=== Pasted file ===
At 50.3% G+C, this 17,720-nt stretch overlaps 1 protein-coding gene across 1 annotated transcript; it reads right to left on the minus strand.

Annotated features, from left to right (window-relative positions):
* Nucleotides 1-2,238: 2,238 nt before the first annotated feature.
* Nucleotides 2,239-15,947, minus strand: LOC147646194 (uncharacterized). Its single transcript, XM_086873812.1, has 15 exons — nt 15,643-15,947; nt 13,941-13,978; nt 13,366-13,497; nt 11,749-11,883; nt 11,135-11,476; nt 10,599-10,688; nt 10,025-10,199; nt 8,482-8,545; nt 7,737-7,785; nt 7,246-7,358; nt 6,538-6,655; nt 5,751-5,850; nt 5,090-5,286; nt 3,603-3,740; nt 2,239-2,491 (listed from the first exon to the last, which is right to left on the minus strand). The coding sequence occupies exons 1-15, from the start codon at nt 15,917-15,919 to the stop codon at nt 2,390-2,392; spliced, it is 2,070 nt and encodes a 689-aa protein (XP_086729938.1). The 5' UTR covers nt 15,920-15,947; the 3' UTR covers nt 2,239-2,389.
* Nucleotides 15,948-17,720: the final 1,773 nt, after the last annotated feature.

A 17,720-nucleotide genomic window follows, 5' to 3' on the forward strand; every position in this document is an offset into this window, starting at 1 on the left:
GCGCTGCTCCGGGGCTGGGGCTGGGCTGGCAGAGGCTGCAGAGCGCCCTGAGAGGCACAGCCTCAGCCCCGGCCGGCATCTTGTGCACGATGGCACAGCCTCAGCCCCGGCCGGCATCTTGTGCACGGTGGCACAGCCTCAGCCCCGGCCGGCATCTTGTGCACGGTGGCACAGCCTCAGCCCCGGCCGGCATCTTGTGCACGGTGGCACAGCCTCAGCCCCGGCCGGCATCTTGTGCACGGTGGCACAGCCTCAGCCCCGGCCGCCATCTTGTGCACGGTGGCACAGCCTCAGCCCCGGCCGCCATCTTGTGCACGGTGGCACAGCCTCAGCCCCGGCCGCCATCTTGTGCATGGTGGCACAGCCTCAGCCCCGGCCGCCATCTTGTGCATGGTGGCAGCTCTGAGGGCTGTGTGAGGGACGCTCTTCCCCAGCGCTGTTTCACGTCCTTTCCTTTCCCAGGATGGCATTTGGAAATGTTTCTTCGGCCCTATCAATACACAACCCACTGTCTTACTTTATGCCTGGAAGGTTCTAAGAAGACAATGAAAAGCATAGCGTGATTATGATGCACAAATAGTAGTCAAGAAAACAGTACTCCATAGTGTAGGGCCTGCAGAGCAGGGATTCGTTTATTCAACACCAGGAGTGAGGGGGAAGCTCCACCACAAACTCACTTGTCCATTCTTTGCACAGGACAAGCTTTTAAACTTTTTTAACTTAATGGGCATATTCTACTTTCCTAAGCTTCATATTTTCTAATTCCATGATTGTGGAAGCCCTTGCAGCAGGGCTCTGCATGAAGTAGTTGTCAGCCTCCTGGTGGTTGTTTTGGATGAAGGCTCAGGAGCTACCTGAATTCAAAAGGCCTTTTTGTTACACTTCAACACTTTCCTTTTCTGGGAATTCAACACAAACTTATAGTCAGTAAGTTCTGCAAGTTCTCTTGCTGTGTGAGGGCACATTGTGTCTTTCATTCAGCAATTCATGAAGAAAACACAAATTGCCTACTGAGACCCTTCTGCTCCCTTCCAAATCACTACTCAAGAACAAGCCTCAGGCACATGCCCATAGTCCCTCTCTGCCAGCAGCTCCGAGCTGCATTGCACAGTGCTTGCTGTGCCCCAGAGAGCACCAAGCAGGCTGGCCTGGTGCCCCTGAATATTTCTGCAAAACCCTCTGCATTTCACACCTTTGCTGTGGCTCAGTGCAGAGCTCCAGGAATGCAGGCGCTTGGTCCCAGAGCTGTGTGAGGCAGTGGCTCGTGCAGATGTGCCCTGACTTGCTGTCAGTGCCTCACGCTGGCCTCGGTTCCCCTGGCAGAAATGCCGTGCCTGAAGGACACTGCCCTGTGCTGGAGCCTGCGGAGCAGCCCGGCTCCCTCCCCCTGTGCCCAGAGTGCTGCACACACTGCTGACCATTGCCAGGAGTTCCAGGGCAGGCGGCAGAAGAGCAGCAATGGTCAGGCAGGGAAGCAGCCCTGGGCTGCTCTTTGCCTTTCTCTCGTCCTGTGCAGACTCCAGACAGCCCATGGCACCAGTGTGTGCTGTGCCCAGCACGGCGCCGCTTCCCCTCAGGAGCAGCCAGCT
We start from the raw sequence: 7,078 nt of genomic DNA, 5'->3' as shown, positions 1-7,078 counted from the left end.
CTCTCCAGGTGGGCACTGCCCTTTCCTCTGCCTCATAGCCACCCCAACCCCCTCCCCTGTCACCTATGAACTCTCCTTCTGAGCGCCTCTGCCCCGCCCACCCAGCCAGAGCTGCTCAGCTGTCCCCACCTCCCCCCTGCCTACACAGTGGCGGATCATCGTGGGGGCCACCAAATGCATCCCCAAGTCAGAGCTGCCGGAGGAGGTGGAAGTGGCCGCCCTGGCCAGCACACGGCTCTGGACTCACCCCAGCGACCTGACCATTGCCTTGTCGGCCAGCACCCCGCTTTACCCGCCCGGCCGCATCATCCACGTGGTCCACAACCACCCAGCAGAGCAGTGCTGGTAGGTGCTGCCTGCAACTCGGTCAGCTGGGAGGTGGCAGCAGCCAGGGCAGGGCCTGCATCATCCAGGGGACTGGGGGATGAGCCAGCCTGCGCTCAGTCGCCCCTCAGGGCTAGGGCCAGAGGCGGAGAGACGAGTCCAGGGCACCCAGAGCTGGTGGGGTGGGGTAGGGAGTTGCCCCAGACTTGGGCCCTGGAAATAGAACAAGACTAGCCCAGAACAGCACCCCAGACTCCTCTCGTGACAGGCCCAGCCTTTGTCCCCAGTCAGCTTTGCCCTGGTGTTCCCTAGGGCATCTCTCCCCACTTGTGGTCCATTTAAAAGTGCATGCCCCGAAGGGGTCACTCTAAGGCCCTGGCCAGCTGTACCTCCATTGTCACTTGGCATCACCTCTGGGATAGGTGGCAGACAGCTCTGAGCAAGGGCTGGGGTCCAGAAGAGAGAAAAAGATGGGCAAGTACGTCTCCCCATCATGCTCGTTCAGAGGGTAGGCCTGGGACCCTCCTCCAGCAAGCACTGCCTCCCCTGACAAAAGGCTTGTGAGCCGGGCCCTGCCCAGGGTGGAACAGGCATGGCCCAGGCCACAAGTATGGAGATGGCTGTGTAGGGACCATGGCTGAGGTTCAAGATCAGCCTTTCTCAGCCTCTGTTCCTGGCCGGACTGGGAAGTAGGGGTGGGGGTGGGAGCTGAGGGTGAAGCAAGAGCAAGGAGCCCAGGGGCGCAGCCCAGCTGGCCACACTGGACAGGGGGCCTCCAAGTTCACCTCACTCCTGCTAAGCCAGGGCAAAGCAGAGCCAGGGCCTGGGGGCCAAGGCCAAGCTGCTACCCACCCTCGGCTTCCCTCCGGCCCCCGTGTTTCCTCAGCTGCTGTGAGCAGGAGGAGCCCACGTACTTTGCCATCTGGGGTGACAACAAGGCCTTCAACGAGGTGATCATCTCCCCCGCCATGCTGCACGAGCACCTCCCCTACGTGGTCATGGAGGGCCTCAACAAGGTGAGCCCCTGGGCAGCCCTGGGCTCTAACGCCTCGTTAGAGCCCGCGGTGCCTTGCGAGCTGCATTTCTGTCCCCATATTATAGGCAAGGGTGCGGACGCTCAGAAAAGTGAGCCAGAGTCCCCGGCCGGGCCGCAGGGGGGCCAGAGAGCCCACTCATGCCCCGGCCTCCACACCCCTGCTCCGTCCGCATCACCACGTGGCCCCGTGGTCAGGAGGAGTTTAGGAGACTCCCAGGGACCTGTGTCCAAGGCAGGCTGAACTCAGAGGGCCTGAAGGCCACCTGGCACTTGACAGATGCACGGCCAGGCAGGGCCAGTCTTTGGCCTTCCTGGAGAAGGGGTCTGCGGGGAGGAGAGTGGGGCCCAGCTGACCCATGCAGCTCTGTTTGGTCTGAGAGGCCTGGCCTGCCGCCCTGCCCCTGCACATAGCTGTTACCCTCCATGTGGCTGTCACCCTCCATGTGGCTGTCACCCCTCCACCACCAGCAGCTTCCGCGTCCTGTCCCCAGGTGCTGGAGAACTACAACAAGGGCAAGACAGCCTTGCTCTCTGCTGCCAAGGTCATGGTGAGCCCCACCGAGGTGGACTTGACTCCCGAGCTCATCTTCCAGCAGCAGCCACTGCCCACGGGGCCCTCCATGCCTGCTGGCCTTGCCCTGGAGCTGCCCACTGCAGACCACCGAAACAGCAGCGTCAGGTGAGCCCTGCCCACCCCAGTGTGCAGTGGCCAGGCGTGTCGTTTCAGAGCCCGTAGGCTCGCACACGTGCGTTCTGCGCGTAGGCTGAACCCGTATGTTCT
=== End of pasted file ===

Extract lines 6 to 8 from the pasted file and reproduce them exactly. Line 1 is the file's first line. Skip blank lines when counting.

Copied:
A 17,720-nucleotide genomic window follows, 5' to 3' on the forward strand; every position in this document is an offset into this window, starting at 1 on the left:
GCGCTGCTCCGGGGCTGGGGCTGGGCTGGCAGAGGCTGCAGAGCGCCCTGAGAGGCACAGCCTCAGCCCCGGCCGGCATCTTGTGCACGATGGCACAGCCTCAGCCCCGGCCGGCATCTTGTGCACGGTGGCACAGCCTCAGCCCCGGCCGGCATCTTGTGCACGGTGGCACAGCCTCAGCCCCGGCCGGCATCTTGTGCACGGTGGCACAGCCTCAGCCCCGGCCGGCATCTTGTGCACGGTGGCACAGCCTCAGCCCCGGCCGCCATCTTGTGCACGGTGGCACAGCCTCAGCCCCGGCCGCCATCTTGTGCACGGTGGCACAGCCTCAGCCCCGGCCGCCATCTTGTGCATGGTGGCACAGCCTCAGCCCCGGCCGCCATCTTGTGCATGGTGGCAGCTCTGAGGGCTGTGTGAGGGACGCTCTTCCCCAGCGCTGTTTCACGTCCTTTCCTTTCCCAGGATGGCATTTGGAAATGTTTCTTCGGCCCTATCAATACACAACCCACTGTCTTACTTTATGCCTGGAAGGTTCTAAGAAGACAATGAAAAGCATAGCGTGATTATGATGCACAAATAGTAGTCAAGAAAACAGTACTCCATAGTGTAGGGCCTGCAGAGCAGGGATTCGTTTATTCAACACCAGGAGTGAGGGGGAAGCTCCACCACAAACTCACTTGTCCATTCTTTGCACAGGACAAGCTTTTAAACTTTTTTAACTTAATGGGCATATTCTACTTTCCTAAGCTTCATATTTTCTAATTCCATGATTGTGGAAGCCCTTGCAGCAGGGCTCTGCATGAAGTAGTTGTCAGCCTCCTGGTGGTTGTTTTGGATGAAGGCTCAGGAGCTACCTGAATTCAAAAGGCCTTTTTGTTACACTTCAACACTTTCCTTTTCTGGGAATTCAACACAAACTTATAGTCAGTAAGTTCTGCAAGTTCTCTTGCTGTGTGAGGGCACATTGTGTCTTTCATTCAGCAATTCATGAAGAAAACACAAATTGCCTACTGAGACCCTTCTGCTCCCTTCCAAATCACTACTCAAGAACAAGCCTCAGGCACATGCCCATAGTCCCTCTCTGCCAGCAGCTCCGAGCTGCATTGCACAGTGCTTGCTGTGCCCCAGAGAGCACCAAGCAGGCTGGCCTGGTGCCCCTGAATATTTCTGCAAAACCCTCTGCATTTCACACCTTTGCTGTGGCTCAGTGCAGAGCTCCAGGAATGCAGGCGCTTGGTCCCAGAGCTGTGTGAGGCAGTGGCTCGTGCAGATGTGCCCTGACTTGCTGTCAGTGCCTCACGCTGGCCTCGGTTCCCCTGGCAGAAATGCCGTGCCTGAAGGACACTGCCCTGTGCTGGAGCCTGCGGAGCAGCCCGGCTCCCTCCCCCTGTGCCCAGAGTGCTGCACACACTGCTGACCATTGCCAGGAGTTCCAGGGCAGGCGGCAGAAGAGCAGCAATGGTCAGGCAGGGAAGCAGCCCTGGGCTGCTCTTTGCCTTTCTCTCGTCCTGTGCAGACTCCAGACAGCCCATGGCACCAGTGTGTGCTGTGCCCAGCACGGCGCCGCTTCCCCTCAGGAGCAGCCAGCT
We start from the raw sequence: 7,078 nt of genomic DNA, 5'->3' as shown, positions 1-7,078 counted from the left end.